Indie or traditional publishing for me? Part 3 – well, what’s it to be?

I have been fortunate over the last six weeks to work with Lionel Shriver, work-shopping my writing and receiving 1:1 tutorials.  In my final tutorial I quizzed her about self-publishing.  She has some serious worries about piracy in a digital age and authors having their work stolen.  However, she also acknowledged that it is now a viable route to becoming a published and selling author, with none of the past stigmatism of ‘vanity publishing’.  I asked her if she would have considered the indie-publishing route.  Her answer was that she has been too long in the traditional publishing world to be certain, but she did concede that she would probably have been tempted.  She then talked with feeling about the self-validation she had gained successfully selling her work to an agent and a publisher – and the pride of seeing work she had taken so much care over in print and on the shelves.  This resonated strongly with the comments about traditional publishing made to me a few weeks earlier by Hugh Howey.  As a new convert to the world of indie-publishing, who had been bowled over by the lure of a route getting my work to readers without have to pass through the traditional gatekeepers; I was now starting to modify my view.  Self-validation does matter to me.

My conclusion

We live in a publishing world dramatically changed from five years ago.  Conclusions about the validity of indie-publishing made even five months ago are probably out of date.  Successful indie-authors such as Hugh Howey, Bella Andre, and Barbara Freethy from the USA, and UK indie-authors such as Mel Sherratt and Tim Ellis and starting-out authors such as Steven A. McKay show what can be achieved through indie-publishing.  At the LBF I talked to all of these authors about their indie-publishing experiences.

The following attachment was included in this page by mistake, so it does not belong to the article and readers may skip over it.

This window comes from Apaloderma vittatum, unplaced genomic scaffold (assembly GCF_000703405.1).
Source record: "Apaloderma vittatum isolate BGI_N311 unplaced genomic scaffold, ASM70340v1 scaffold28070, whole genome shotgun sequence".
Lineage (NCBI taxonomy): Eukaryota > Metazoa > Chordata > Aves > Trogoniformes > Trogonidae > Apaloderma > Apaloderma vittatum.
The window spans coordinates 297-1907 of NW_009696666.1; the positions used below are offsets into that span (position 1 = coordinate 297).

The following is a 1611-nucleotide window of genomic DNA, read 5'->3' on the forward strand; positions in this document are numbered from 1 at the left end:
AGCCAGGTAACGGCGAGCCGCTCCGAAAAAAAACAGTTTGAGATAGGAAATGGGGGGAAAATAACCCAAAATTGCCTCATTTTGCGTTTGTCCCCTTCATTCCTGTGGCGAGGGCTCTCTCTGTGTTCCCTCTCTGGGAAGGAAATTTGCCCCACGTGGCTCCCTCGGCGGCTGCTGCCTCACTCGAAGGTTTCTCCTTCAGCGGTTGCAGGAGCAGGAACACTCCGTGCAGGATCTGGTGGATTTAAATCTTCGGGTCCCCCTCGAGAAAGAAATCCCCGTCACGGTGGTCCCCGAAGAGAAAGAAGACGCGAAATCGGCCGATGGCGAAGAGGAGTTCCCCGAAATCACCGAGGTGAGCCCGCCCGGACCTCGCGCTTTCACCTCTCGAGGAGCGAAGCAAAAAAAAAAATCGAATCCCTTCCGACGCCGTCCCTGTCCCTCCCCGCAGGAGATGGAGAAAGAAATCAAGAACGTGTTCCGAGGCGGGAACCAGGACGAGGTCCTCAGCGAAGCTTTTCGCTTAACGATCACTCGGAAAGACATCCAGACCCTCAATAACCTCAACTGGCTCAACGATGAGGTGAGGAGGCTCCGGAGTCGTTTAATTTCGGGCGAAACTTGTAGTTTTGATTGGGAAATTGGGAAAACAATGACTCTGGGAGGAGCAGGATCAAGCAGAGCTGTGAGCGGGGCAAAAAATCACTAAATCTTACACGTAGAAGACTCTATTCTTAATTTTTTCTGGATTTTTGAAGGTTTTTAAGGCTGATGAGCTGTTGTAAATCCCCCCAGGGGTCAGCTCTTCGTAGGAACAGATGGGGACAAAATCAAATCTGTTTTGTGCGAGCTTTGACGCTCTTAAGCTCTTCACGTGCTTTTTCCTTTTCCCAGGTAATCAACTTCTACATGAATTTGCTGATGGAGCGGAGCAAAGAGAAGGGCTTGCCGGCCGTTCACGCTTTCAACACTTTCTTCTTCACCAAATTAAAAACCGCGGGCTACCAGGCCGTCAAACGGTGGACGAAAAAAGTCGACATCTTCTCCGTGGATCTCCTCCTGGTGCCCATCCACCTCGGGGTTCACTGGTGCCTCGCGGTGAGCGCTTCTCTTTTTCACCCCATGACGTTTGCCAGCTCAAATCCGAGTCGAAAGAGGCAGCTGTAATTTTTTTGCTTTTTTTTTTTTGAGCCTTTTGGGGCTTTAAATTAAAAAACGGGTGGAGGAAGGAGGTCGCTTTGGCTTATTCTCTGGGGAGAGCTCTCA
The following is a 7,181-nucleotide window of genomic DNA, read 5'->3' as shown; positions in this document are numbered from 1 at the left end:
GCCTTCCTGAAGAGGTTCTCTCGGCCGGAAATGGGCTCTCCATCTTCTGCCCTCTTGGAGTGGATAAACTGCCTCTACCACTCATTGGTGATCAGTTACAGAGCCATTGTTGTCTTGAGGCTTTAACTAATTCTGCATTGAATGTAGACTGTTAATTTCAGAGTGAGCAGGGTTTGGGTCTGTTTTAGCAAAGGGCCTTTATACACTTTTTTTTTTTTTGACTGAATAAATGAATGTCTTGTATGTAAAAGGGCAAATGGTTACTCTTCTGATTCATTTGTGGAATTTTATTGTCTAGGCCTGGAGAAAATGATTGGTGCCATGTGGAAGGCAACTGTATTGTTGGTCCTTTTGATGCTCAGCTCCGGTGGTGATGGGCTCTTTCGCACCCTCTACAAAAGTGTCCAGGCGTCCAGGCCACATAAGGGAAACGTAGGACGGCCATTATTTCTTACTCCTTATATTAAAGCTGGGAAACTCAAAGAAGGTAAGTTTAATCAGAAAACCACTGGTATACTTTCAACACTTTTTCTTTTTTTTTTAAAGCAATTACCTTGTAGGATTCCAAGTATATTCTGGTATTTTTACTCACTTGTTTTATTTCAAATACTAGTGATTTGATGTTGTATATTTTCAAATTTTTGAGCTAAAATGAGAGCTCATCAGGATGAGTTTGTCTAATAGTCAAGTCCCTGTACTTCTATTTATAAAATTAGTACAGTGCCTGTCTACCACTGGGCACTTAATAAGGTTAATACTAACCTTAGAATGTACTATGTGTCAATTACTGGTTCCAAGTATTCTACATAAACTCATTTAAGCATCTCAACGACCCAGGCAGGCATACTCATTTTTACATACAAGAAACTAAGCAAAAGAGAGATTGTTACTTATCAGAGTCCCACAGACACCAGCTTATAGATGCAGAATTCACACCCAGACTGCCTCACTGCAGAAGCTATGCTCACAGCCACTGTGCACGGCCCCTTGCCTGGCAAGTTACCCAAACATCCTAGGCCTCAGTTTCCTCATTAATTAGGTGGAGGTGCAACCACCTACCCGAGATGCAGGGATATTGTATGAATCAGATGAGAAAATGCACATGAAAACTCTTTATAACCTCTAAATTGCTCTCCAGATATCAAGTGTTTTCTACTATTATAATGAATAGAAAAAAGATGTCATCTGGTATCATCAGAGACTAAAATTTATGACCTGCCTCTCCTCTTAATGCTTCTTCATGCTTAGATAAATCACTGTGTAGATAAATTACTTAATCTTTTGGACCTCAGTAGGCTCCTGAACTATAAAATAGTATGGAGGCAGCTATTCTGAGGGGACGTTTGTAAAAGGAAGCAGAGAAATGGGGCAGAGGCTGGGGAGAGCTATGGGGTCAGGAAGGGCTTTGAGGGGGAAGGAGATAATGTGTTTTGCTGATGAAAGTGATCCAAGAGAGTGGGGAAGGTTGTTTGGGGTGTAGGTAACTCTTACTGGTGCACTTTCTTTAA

However, that feeling of validation, of ‘making the grade’ with publishing professionals is a strong pull.  Is my writing good enough?  Will readers want to follow my characters through the fictive dream I have created?  Will my book be on Waterstones’ shelves?

My conclusion, having talked to indie-publishing authors and publishers, agents, booksellers and authors in trad-publishing, is that a hybrid approach is best.  Indie-publishing allows me to get my work out there.  With dedicated marketing and a good product I can achieve success.  The trad-publishing world is populated by businesses out to make profit from my product.  That’s okay, but I’m a business too.  I will seek that self-validation I crave.  But it’s business first – all the way.

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